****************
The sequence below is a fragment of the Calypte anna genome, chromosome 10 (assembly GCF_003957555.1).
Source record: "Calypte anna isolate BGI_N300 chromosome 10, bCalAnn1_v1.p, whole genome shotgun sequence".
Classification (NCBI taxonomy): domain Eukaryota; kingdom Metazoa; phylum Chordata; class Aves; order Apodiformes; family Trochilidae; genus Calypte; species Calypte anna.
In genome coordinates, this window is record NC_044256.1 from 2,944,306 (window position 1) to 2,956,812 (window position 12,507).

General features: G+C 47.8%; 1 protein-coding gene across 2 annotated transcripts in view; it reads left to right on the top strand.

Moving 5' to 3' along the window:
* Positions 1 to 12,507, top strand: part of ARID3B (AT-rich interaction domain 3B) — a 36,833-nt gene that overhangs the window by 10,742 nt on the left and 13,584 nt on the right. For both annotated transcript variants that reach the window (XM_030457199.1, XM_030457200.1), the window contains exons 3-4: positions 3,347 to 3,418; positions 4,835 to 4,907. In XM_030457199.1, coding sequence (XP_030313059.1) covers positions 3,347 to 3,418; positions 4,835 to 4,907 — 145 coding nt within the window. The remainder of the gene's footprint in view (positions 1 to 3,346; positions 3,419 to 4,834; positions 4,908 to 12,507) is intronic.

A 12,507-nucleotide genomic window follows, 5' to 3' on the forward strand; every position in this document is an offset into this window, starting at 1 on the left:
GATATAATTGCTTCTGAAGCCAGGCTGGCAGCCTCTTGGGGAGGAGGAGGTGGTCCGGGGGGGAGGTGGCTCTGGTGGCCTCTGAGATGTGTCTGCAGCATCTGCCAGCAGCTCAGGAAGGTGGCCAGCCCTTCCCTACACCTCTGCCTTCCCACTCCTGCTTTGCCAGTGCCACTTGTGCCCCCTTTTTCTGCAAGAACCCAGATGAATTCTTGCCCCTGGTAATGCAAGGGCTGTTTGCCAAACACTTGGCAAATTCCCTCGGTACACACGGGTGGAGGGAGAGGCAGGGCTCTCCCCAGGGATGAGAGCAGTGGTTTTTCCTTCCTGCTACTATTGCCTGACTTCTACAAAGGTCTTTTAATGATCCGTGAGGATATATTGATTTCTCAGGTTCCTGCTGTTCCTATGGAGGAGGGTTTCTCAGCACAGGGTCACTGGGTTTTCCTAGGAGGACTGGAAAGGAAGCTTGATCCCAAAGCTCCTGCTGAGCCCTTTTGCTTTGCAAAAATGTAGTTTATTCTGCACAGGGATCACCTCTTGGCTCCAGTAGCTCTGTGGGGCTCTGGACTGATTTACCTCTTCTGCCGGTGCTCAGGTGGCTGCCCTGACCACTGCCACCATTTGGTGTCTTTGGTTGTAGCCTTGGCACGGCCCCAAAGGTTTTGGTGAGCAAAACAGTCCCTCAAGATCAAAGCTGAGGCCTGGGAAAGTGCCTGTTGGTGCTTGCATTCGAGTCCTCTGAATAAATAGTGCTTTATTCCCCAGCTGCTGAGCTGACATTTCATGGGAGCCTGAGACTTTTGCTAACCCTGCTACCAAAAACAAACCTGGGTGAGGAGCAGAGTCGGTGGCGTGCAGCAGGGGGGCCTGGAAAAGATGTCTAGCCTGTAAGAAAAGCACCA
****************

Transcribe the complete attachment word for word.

The sequence below is a fragment of the Calypte anna genome, chromosome 10 (assembly GCF_003957555.1).
Source record: "Calypte anna isolate BGI_N300 chromosome 10, bCalAnn1_v1.p, whole genome shotgun sequence".
Classification (NCBI taxonomy): domain Eukaryota; kingdom Metazoa; phylum Chordata; class Aves; order Apodiformes; family Trochilidae; genus Calypte; species Calypte anna.
In genome coordinates, this window is record NC_044256.1 from 2,944,306 (window position 1) to 2,956,812 (window position 12,507).

General features: G+C 47.8%; 1 protein-coding gene across 2 annotated transcripts in view; it reads left to right on the top strand.

Moving 5' to 3' along the window:
* Positions 1 to 12,507, top strand: part of ARID3B (AT-rich interaction domain 3B) — a 36,833-nt gene that overhangs the window by 10,742 nt on the left and 13,584 nt on the right. For both annotated transcript variants that reach the window (XM_030457199.1, XM_030457200.1), the window contains exons 3-4: positions 3,347 to 3,418; positions 4,835 to 4,907. In XM_030457199.1, coding sequence (XP_030313059.1) covers positions 3,347 to 3,418; positions 4,835 to 4,907 — 145 coding nt within the window. The remainder of the gene's footprint in view (positions 1 to 3,346; positions 3,419 to 4,834; positions 4,908 to 12,507) is intronic.

A 12,507-nucleotide genomic window follows, 5' to 3' on the forward strand; every position in this document is an offset into this window, starting at 1 on the left:
GATATAATTGCTTCTGAAGCCAGGCTGGCAGCCTCTTGGGGAGGAGGAGGTGGTCCGGGGGGGAGGTGGCTCTGGTGGCCTCTGAGATGTGTCTGCAGCATCTGCCAGCAGCTCAGGAAGGTGGCCAGCCCTTCCCTACACCTCTGCCTTCCCACTCCTGCTTTGCCAGTGCCACTTGTGCCCCCTTTTTCTGCAAGAACCCAGATGAATTCTTGCCCCTGGTAATGCAAGGGCTGTTTGCCAAACACTTGGCAAATTCCCTCGGTACACACGGGTGGAGGGAGAGGCAGGGCTCTCCCCAGGGATGAGAGCAGTGGTTTTTCCTTCCTGCTACTATTGCCTGACTTCTACAAAGGTCTTTTAATGATCCGTGAGGATATATTGATTTCTCAGGTTCCTGCTGTTCCTATGGAGGAGGGTTTCTCAGCACAGGGTCACTGGGTTTTCCTAGGAGGACTGGAAAGGAAGCTTGATCCCAAAGCTCCTGCTGAGCCCTTTTGCTTTGCAAAAATGTAGTTTATTCTGCACAGGGATCACCTCTTGGCTCCAGTAGCTCTGTGGGGCTCTGGACTGATTTACCTCTTCTGCCGGTGCTCAGGTGGCTGCCCTGACCACTGCCACCATTTGGTGTCTTTGGTTGTAGCCTTGGCACGGCCCCAAAGGTTTTGGTGAGCAAAACAGTCCCTCAAGATCAAAGCTGAGGCCTGGGAAAGTGCCTGTTGGTGCTTGCATTCGAGTCCTCTGAATAAATAGTGCTTTATTCCCCAGCTGCTGAGCTGACATTTCATGGGAGCCTGAGACTTTTGCTAACCCTGCTACCAAAAACAAACCTGGGTGAGGAGCAGAGTCGGTGGCGTGCAGCAGGGGGGCCTGGAAAAGATGTCTAGCCTGTAAGAAAAGCACCA